>On Demand Software and Enterprise Architecture

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The Wall Street Journal (WSJ), 19 September 2007 reported that SAP, the German technology giant (and world’s largest business software company—especially known for its enterprise resource planning software), will be offering on demand software to help capture more business among faster growing small and medium size firms. The advantage of this internet based appplication service model is that smaller companies who don’t have the money to purchase the otherwise pricey software, can now purchase on a pay as you go subscription service model.

Interestingly, the WSJ article does not identify this model as an application service provider (ASP), which is a business that provides computer-based services to customers over a wide area network, even though this is exactly what it is!

In general, there are a number of benefits touted to a organization using ASP services, and these are:

  • The ASP service provider owns, operates, and mainains the software and servers.
  • The ASP service provider adheres to service level agreement for availability, accessibility, and security.
  • The ASP provider ensures regular updates to the application software
  • Costs are spread on a pay as you go basis.

However on the downside, using ASP model limits (or excludes) your ability as a customer to customize the software or to integrate it with other non-ASP systems. Additionally, the customer organization may experience a general sense of loss of control by “outsourcing” the application, underlying technology infrastructure, and data store to an outside vendor.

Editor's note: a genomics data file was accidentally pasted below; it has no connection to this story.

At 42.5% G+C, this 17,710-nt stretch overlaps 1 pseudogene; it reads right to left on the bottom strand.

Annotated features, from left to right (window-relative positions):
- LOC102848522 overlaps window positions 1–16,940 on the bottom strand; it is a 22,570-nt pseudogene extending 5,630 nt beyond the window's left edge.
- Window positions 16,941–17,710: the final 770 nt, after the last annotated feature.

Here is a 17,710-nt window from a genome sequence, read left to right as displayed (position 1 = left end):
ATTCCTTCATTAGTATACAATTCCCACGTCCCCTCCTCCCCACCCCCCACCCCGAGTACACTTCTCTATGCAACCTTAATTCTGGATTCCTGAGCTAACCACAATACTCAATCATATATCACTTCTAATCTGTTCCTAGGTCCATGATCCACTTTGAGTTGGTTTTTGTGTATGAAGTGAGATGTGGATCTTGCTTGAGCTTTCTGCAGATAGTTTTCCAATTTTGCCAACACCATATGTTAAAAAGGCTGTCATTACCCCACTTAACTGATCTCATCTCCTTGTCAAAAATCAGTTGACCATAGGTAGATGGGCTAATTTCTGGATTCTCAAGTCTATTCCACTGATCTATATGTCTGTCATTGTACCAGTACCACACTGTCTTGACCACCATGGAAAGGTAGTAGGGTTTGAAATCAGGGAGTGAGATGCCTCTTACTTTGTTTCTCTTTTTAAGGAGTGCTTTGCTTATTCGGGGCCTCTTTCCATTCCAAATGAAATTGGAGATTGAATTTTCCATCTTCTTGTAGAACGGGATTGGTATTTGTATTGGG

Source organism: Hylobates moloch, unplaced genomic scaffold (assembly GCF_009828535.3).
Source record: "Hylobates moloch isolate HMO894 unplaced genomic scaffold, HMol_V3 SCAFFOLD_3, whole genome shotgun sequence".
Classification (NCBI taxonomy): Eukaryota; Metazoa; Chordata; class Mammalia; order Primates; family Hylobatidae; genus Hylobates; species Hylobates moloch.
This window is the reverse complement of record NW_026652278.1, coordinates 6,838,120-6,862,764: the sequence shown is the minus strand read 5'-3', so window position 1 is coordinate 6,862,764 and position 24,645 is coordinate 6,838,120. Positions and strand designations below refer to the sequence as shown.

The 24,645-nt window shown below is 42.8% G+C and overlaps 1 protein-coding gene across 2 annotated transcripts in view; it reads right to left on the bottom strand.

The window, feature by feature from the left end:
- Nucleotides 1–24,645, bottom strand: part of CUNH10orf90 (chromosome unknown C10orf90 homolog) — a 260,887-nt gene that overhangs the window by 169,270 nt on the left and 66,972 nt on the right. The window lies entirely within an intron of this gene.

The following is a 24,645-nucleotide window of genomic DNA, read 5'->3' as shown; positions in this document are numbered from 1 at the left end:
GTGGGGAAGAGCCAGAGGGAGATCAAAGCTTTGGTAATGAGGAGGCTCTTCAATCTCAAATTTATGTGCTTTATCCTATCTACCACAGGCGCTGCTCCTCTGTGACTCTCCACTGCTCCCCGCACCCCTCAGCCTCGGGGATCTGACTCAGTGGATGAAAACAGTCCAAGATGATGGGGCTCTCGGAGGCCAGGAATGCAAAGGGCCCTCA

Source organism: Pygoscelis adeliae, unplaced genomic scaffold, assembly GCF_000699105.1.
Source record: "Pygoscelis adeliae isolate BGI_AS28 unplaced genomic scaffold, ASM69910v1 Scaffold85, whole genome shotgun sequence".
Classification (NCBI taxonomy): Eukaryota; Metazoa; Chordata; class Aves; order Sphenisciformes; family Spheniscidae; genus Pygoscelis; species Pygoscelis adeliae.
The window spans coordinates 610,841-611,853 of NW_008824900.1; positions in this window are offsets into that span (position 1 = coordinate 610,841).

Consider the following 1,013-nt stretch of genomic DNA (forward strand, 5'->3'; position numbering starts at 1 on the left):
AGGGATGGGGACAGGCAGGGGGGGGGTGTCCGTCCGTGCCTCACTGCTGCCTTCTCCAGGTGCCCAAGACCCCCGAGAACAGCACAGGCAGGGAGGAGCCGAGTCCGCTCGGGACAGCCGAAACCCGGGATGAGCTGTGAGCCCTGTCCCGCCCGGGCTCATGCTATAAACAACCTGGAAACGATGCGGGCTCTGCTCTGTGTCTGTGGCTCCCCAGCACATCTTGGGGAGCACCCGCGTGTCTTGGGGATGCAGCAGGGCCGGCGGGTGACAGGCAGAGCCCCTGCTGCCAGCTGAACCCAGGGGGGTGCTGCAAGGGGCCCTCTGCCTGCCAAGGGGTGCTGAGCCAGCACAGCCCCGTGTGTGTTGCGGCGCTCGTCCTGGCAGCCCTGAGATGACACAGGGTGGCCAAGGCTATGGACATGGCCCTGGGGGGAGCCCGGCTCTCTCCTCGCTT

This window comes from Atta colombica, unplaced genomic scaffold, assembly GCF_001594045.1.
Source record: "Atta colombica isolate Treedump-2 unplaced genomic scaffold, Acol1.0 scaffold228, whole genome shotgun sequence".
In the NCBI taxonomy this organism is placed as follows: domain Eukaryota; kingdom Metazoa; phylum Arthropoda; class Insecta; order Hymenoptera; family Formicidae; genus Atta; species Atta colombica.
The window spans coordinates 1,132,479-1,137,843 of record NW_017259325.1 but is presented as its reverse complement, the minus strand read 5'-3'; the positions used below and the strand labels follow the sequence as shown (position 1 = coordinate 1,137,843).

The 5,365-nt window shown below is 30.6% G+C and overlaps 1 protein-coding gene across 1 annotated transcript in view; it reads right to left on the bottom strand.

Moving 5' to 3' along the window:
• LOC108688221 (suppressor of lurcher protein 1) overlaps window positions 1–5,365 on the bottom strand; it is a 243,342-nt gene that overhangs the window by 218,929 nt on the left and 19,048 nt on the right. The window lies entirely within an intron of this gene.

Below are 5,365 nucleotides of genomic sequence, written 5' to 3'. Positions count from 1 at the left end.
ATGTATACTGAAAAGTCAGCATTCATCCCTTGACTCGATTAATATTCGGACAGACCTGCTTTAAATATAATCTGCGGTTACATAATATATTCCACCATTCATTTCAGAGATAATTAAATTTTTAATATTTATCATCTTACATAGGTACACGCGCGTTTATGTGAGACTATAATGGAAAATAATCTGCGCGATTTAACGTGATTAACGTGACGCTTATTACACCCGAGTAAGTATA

ASP were a big deal around the turn of the 21st century when “the ASP Industry Consortium was formed in May 1999 by 25 leading technology companies. Founding companies included AT&T Corp., Cisco Systems Inc., Compaq Computer Corp., GTE Corp., IBM Corp., Sun Microsystems Inc., and UUNET Technologies.” (adapted from http://ecommerce.hostip.info)

For some reason, ASP seems to have become a “dirty word”. Even the latest market estimates for ASPs in Wikipedia dates back to 2003. Also, a quick Google search for applications service providers brings up a lot of information dated between 1999-2003. Even the current aspindustry.org website looks like crap. Apparently ASPs have all but fallen off the map in the last 4 years!

From a User-centric EA standpoint, the (ASP) model for on demand software is an option that should be carefully considered, based on the pros and cons for your particular organization, in developing target architecture for the enterprise. Indeed, many applications (like SAP) are being deployed using the ASP web application model, and we can expect this service to grow as an option, whether or not it is called an ASP in the future. Hey, maybe that’s what happened to A-S-P – it got transposed to S-A-P!